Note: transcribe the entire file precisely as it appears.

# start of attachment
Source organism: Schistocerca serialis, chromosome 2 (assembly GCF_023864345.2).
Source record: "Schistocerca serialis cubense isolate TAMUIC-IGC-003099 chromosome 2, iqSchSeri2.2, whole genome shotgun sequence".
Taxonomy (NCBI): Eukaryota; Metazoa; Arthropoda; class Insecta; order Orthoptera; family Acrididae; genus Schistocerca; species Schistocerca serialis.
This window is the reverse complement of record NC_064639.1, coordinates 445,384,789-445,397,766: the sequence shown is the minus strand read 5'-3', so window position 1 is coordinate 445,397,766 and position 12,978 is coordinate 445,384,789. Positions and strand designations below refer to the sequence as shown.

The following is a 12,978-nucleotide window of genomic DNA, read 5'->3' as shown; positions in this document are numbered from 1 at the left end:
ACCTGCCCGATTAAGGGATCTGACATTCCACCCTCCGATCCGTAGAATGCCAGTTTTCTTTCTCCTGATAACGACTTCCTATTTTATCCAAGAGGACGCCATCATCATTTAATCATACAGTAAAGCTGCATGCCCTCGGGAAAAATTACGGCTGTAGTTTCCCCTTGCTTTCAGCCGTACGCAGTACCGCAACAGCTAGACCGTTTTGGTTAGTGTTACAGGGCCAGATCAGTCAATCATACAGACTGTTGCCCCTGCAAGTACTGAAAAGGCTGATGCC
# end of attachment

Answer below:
Source organism: Schistocerca serialis, chromosome 2 (assembly GCF_023864345.2).
Source record: "Schistocerca serialis cubense isolate TAMUIC-IGC-003099 chromosome 2, iqSchSeri2.2, whole genome shotgun sequence".
Taxonomy (NCBI): Eukaryota; Metazoa; Arthropoda; class Insecta; order Orthoptera; family Acrididae; genus Schistocerca; species Schistocerca serialis.
This window is the reverse complement of record NC_064639.1, coordinates 445,384,789-445,397,766: the sequence shown is the minus strand read 5'-3', so window position 1 is coordinate 445,397,766 and position 12,978 is coordinate 445,384,789. Positions and strand designations below refer to the sequence as shown.

The following is a 12,978-nucleotide window of genomic DNA, read 5'->3' as shown; positions in this document are numbered from 1 at the left end:
ACCTGCCCGATTAAGGGATCTGACATTCCACCCTCCGATCCGTAGAATGCCAGTTTTCTTTCTCCTGATAACGACTTCCTATTTTATCCAAGAGGACGCCATCATCATTTAATCATACAGTAAAGCTGCATGCCCTCGGGAAAAATTACGGCTGTAGTTTCCCCTTGCTTTCAGCCGTACGCAGTACCGCAACAGCTAGACCGTTTTGGTTAGTGTTACAGGGCCAGATCAGTCAATCATACAGACTGTTGCCCCTGCAAGTACTGAAAAGGCTGATGCC